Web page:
February 1973
Volume 12, Issue 2
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Articles  |   February 1973
Corneal and Scleral Distensibility Ratio on Enucleated Human Eyes
Author Affiliations
  • R. D. RICHARDS
    Department of Ophthalmology, University of Maryland Medical School Baltimore, Md.
  • P. G. TITTEL
    Department of Ophthalmology, University of Maryland Medical School Baltimore, Md.
Investigative Ophthalmology & Visual Science February 1973, Vol.12, 145-151. doi:
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      R. D. RICHARDS, P. G. TITTEL; Corneal and Scleral Distensibility Ratio on Enucleated Human Eyes. Invest. Ophthalmol. Vis. Sci. 1973;12(2):145-151.

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      © ARVO (1962-2015); The Authors (2016-present)

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Abstract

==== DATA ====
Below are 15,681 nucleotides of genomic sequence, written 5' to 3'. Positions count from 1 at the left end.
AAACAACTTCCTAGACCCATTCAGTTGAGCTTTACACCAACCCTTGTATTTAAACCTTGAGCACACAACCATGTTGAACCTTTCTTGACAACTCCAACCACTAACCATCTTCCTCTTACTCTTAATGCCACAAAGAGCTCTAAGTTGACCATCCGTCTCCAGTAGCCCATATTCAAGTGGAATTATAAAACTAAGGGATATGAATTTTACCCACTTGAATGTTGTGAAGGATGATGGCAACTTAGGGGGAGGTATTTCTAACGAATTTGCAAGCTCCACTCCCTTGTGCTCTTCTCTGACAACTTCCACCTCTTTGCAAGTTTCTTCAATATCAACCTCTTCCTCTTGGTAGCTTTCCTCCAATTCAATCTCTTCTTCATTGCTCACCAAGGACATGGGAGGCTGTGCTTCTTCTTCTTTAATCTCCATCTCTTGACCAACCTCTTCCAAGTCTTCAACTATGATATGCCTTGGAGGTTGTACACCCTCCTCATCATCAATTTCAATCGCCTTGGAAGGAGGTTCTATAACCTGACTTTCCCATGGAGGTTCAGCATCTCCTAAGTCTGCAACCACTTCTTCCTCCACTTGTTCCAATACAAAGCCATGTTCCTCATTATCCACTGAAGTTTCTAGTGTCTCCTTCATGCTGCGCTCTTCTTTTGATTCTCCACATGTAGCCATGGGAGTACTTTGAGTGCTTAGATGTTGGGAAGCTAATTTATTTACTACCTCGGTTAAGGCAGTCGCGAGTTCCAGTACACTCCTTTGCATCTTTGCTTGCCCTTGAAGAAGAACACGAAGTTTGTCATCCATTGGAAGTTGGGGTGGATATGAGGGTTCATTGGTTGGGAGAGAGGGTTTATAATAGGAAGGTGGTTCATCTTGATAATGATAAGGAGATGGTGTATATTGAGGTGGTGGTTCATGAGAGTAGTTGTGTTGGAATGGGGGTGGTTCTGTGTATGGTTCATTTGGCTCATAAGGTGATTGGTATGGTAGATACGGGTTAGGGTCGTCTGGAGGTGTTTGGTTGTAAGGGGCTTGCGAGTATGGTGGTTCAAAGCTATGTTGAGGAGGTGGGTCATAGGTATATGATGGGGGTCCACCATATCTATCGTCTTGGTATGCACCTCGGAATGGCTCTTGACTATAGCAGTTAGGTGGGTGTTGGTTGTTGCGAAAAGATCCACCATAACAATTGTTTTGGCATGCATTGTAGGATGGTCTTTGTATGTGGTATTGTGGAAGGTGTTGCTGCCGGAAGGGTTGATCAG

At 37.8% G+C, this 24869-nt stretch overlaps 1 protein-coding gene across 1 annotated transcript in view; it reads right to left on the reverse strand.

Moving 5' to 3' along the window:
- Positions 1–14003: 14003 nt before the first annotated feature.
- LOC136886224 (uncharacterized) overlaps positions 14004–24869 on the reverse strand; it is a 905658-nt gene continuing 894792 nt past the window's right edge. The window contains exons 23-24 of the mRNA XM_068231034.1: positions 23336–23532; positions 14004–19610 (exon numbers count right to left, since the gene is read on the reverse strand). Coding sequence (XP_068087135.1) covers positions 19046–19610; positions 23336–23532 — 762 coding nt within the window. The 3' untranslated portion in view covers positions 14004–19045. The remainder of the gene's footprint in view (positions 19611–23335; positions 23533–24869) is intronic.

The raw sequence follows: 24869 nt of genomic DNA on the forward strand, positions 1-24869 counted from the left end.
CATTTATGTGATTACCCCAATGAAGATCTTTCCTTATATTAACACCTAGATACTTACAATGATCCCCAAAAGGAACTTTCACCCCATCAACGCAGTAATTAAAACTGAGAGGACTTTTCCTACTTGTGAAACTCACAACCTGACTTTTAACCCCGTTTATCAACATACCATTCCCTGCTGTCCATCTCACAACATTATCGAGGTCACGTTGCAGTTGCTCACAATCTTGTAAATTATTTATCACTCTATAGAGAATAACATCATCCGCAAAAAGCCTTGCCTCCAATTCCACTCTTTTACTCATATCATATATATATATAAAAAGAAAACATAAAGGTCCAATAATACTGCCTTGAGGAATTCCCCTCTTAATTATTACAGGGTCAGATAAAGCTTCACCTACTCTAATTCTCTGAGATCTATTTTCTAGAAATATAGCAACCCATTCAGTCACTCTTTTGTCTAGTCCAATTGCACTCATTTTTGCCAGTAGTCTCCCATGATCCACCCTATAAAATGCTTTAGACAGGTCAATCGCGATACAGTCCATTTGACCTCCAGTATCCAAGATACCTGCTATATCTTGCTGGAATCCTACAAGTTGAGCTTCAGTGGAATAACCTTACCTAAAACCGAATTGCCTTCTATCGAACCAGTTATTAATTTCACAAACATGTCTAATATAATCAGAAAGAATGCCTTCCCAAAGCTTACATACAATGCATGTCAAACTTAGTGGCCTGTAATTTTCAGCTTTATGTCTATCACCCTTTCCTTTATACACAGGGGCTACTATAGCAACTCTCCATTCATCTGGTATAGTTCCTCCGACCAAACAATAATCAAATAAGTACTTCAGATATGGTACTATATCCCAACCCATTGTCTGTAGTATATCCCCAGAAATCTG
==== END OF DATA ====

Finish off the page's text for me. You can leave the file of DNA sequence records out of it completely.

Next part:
The rigidity of the cornea and sclera was measured on ten enucleated human eyes by means of the distensibility ratio test. The eyes were obtained from the Medical Eye Bank of Maryland with the donor age ranging from 63 to 86 years. The time of anterior-posterior and equatorial measurements varied from 2 to 32 hours after enucleation. Changes in distensibility were recorded with a circumference gauge when pressure was elevated over a 100 mm. Hg pressure span. Scleral distensibility was greatest when a pressure change from 20 to 30 mm. Hg was recorded and decreased exponentially until approximately the 90 mm. Hg pressure level. Depending on the time elapsed after enucleation, the data on corneal distensibility was a curve of an S-shape pattern with maximum and minimum values. Maximum was recorded near the 50 mm. Hg level on a freshly enucleated eye. The maximum value increased and shifted toward lower pressure levels as time between enucleation and measurement was prolonged. In a test taken 32 hours after enucleation the maximum value was recorded at the initial pressure change from 20 to 30 mm. Hg. At this time interval the S-shape pattern of the curve was absent and the distensibility decreased uniformly as pressure was elevated. A statistical evaluation for the scleral part of these eyes showed no significant deviation. The characteristic of the corneal distensibility curve, however, showed clearly that the corneal distensibility was a function of two variables, namely age of donor and time elapsed after enucleation

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